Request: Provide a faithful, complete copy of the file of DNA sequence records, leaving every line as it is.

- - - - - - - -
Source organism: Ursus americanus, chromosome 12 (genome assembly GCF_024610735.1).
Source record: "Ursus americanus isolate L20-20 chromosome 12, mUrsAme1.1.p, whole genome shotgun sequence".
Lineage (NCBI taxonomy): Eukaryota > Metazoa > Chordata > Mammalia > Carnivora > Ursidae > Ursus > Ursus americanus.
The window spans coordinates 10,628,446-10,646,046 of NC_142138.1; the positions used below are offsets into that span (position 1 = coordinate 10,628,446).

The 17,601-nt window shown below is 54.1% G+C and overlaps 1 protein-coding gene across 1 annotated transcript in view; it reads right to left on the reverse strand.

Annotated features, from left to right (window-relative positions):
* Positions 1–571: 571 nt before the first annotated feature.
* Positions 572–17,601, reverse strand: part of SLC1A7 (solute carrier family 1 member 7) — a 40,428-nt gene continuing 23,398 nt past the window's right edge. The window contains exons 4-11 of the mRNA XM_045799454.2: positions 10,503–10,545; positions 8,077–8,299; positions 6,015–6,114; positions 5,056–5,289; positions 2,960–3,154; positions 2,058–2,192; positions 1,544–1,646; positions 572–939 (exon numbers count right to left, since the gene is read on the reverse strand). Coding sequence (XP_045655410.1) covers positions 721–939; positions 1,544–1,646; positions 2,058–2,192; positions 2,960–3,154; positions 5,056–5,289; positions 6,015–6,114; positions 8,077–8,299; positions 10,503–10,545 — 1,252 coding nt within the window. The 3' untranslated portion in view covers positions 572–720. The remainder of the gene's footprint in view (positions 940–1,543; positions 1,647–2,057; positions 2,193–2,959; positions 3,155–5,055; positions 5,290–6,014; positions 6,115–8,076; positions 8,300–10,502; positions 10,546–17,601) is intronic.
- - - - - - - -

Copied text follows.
Source organism: Ursus americanus, chromosome 12 (genome assembly GCF_024610735.1).
Source record: "Ursus americanus isolate L20-20 chromosome 12, mUrsAme1.1.p, whole genome shotgun sequence".
Lineage (NCBI taxonomy): Eukaryota > Metazoa > Chordata > Mammalia > Carnivora > Ursidae > Ursus > Ursus americanus.
The window spans coordinates 10,628,446-10,646,046 of NC_142138.1; the positions used below are offsets into that span (position 1 = coordinate 10,628,446).

The 17,601-nt window shown below is 54.1% G+C and overlaps 1 protein-coding gene across 1 annotated transcript in view; it reads right to left on the reverse strand.

Annotated features, from left to right (window-relative positions):
* Positions 1–571: 571 nt before the first annotated feature.
* Positions 572–17,601, reverse strand: part of SLC1A7 (solute carrier family 1 member 7) — a 40,428-nt gene continuing 23,398 nt past the window's right edge. The window contains exons 4-11 of the mRNA XM_045799454.2: positions 10,503–10,545; positions 8,077–8,299; positions 6,015–6,114; positions 5,056–5,289; positions 2,960–3,154; positions 2,058–2,192; positions 1,544–1,646; positions 572–939 (exon numbers count right to left, since the gene is read on the reverse strand). Coding sequence (XP_045655410.1) covers positions 721–939; positions 1,544–1,646; positions 2,058–2,192; positions 2,960–3,154; positions 5,056–5,289; positions 6,015–6,114; positions 8,077–8,299; positions 10,503–10,545 — 1,252 coding nt within the window. The 3' untranslated portion in view covers positions 572–720. The remainder of the gene's footprint in view (positions 940–1,543; positions 1,647–2,057; positions 2,193–2,959; positions 3,155–5,055; positions 5,290–6,014; positions 6,115–8,076; positions 8,300–10,502; positions 10,546–17,601) is intronic.